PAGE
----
The 1973 Roe v. Wade case saw the Supreme Court rule by a vote of seven to two that a woman’s right to terminate her pregnancy was protected by the U.S. constitution. Now millions of women in the U.S. will lose the constitutional right to abortion, after the Supreme Court overturned its 50-year-old Roe v. Wade decision on June 24, 2022, returning the authority to regulate abortion to states.
“Without Roe v. Wade, 26 states are certain or likely to ban abortion to the fullest extent possible, including 13 states that have “trigger” laws that will be set in motion to ban abortions, according to the Guttmacher Institute, a pro-choice research organization.”
Democratic governors of several states including California have already announced plans to enshrine abortion rights within their constitutions.
“Many states that restrict access to abortion also are trying to prevent medication abortion. But stopping telehealth providers from mailing pills will be a challenge. Further, because the FDA approved this regimen, states will be contradicting federal law, setting up conflict that may lead to more litigation.”
This legal situation creates confusion for hospitals and health systems, which are working hard to navigate the legal landscape.
Fifty years ago, the Supreme Court said abortion is a protected constitutional right, protected by the right to privacy. Now they’re saying it isn’t.
Experts warn that the Court’s decision is another attack on the American right to privacy.
“While perhaps seemingly unconnected at first glance, the two rights — the right to an abortion, and the right to privacy — are connected in U.S. law. That’s because the right to abortion, according to the 1973 Roe v. Wade ruling, stems from the right to privacy guaranteed by the Fourteenth Amendment’s due process clause.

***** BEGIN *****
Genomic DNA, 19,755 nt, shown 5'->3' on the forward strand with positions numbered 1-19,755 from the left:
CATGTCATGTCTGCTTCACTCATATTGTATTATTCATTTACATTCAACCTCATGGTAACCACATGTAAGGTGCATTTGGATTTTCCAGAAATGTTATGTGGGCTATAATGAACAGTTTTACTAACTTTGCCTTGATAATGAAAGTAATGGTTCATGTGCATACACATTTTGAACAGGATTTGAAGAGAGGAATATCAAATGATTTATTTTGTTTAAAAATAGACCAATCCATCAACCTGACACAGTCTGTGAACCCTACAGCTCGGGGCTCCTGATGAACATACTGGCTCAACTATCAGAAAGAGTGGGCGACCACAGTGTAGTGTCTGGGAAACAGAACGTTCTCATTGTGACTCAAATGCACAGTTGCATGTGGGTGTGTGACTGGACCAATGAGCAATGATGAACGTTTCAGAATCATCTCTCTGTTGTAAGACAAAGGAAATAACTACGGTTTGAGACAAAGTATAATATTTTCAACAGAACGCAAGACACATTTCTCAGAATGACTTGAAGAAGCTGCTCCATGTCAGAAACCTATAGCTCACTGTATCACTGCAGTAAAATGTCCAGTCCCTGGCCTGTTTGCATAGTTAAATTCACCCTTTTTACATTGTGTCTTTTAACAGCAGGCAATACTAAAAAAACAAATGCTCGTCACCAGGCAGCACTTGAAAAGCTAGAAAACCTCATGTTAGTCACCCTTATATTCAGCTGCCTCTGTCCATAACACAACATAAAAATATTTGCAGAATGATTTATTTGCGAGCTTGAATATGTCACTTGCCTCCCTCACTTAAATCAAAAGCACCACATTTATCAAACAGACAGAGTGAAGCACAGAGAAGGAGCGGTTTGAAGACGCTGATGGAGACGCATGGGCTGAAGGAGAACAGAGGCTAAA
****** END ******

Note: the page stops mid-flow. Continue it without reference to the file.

The due process clause does not explicitly state a right to privacy. However, the Supreme Court has recognized such a right going all the way back to 1891. In Roe v. Wade, the Court decided that this right to privacy extends to control over pregnancy.”
The alarming aspect is that the new rule rejects the concept that the right to privacy includes intimate decisions about how Americans live their lives.
Smartphones, Apps, Google searches, social media – devices know a lot of private things about us. Just think about that giant location data collection. As the Washington Post reported, “all of this data generated is potentially enough to determine with some certainty whether or not a person has had an abortion. And at least some of that data is for sale.”
Privacy experts have raised concerns personal data could be used as evidence that a user sought an abortion. Google said it plans to automatically delete location history when users visit sensitive places like abortion clinics.
And some senators “are calling on HHS to update HIPAA to ensure patients’ health information can’t be shared with law enforcement agencies that are targeting people who may have had an abortion.”
This is a decisive moment. The court’s ruling has done what some experts feared for decades: It has taken away the constitutional right to privacy that protected access to abortion.
Privacy and legal experts already see a dangerous and regressive path ahead. There’s a lot of concern for Americans’ privacy.
Privacy protection is a top priority, as well as healthcare’s commitment to helping patients navigate the changes ahead while continuing to provide safe, high-quality and compassionate healthcare to all patients.